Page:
I'm closing on a log home in a few weeks. Being from Florida I know nothing about log homes other than what I have read on this, and other log home pages. The home I am buying is located near Franklin South Carolina. From my understanding, it is D log construction. I just became aware that the home may have been painted rather than stained. I'm still in the due diligence period and have the home inspection next week. If its painted is that a deal breaker? I read that painted logs trap in moisture and are more prone to rot. Also are there any questions I should ask the inspector prior to the inspection? Thank you, everyone, for your help.
No, painted logs shouldn't be a deal breaker, necessarily. While paint can hide developing problems, it doesn't also follow that there will absolutely be problems.
What I would recommend is that you have a log home finishing contractor do an independent inspection of the logs themselves. A normal home inspector isn't qualified to do that. A log home contractor will be able to do a thorough check for rot, as well as point out areas at higher risk and how to mitigate those areas. Based on his/her inspection, you may want to negotiate some concessions.
Can you let me know a zip code for where the home is located? I'd be happy to give you some names and numbers of contractors who you can contact to see if they'd be able to do an inspection for you.
--- Charis w/ Sashco - email@example.com
The property is located in Otto, NC 28763. Are there any things I should look out for?
Thanks, Brian. Names below. All of these folks are located 3-4 hours from the home. I don't know of anyone closer myself, but do a google search to see if anyone else comes up.
What to look for:
- Soft areas in the wood near high-risk areas (logs closest to the ground or exposed to splash back, run off, etc. You'll have to use a screw driver to check for rot).
- Peeling and/or cracked paint: that will be a natural entry point for moisture and could be a sign of an area where moisture has already gotten in. Peeling is often a result of too much moisture, but can also be a sign of cheap paint. :-)
- Exposed logs. Anything that is not protected by a porch or large overhang should be checked for rot.
- Where any dormers or logs meet the roofline. Rain likes to hit those logs. They're at higher risk for problems.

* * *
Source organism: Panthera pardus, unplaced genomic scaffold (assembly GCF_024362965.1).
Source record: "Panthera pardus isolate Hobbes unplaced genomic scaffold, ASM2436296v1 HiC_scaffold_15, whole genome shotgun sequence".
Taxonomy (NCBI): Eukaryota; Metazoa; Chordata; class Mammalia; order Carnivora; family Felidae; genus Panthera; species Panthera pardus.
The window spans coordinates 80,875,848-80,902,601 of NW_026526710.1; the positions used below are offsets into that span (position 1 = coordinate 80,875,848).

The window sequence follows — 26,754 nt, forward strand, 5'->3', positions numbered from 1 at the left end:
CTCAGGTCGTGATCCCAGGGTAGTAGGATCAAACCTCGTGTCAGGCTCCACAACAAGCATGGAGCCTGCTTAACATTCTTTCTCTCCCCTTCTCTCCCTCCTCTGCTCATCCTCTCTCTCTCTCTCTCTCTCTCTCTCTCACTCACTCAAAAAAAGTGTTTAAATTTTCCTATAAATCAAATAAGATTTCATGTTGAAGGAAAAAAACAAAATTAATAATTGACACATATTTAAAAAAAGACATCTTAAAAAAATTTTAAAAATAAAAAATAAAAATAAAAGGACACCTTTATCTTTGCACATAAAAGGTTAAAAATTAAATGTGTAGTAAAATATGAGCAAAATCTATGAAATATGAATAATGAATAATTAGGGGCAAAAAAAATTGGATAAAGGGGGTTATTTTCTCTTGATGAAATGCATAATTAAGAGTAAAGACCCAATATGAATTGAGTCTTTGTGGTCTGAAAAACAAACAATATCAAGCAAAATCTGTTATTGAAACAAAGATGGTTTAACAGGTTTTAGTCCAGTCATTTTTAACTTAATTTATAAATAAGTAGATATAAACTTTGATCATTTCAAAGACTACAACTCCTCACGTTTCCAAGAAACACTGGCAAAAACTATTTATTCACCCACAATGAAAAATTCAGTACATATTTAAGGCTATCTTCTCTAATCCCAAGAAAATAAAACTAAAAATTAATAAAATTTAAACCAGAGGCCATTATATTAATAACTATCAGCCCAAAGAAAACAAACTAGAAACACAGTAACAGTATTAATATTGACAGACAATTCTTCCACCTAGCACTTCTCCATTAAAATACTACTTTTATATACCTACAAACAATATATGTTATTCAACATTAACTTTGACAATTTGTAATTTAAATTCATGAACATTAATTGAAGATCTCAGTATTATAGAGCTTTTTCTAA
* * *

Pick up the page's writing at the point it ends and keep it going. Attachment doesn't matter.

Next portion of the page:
- Black or green spots on the logs. Some is normal in a humid environment. Large amounts could be a sign of bigger problems. Some will be mold/mildew, some could be algae.
- Joints between logs. Are they sealed tightly? Can you see daylight at all? Find out from the owners what the construction type was. If tongue and groove joints, what was used to seal between? You might consider having the local energy company do a blower door test to see how tightly they are still nested. Could require quite a bit of caulking if there's a lot of air infiltraion, which will cost you (especially if you have a contractor do the work).
- Joints between different materials: chimney to logs, logs to foundation, logs to window trim, logs to deck, etc. Make sure there's nothing developing there.
Hope that helps. Again, a log home finisher will be able to give you a much more thorough report. In many cases, there won't be anything needed for several years. In some cases, you may need to do a complete refinish by removing the existing paint, replacing logs, etc. Better to go in eyes wide open and know what expenses to expect.
Contractors to call:
Log Home Maintenance - Erin McCutcheon - 828-260-1893
Log Home Repair & Restoration - Ashley Gamble - (252) 459-0068
WoodTeks - Jason Benge - (336) 244-1718
Log Building Maintenance & Restoration - Dave Hoffman - 800-284-6520
Hope that helps for now. Let me know if none of these contacts respond. I'd be happy to reach out to them for you.
Have a great afternoon!
This property looked immaculate. That is why I am worried it was painted. I am a firefighter in Florida so I am pretty familiar with ordinary Type III construction. I was trying to apply my knowledge of that to this log home. The plumbing was done with Pex pipe and looked brand new. Pex in Florida is frowned upon, but we don't have to worry about freezing. Other areas I checked for was the electrical panel. Whoever wired this must have had OCD, it was meticulously done. Honestly, I have never seen such a good job at the breaker box. I'm a bit skeptical because of how good it looks. When doing a Google search is "log home finisher" the term I should be using around the Franklin area?
Log home finisher, log home contractor, log home stainer - all of those terms will net you some results. There aren't a lot of them out there, and most are used to traveling for jobs, so don't let distance scare you off too much. You might also check out log home builders. They generally don't know as much about the stain job, but may be able to point you to a sub they work with who will.
My electrical panel at home was the same - very meticulous and OCD-ish. Turns out, the guys who did the remodeling weren't as OCD because they put several outlet covers on crooked. I wondered if they knew what a level was. :-) Glad the wiring itself is in good shape, though.
You may want to check out www.wefixloghomes.com. They have folks in Bostic, NC.
I just emailed them.
I know this is a late response but just in case you're still looking for leads you can also contact Haywood Building Supply in Waynesville, NC. They are about an hour from Franklin and may be able to steer you in the direction of builders, inspectors, etc. Hope this helps. Best of luck to you.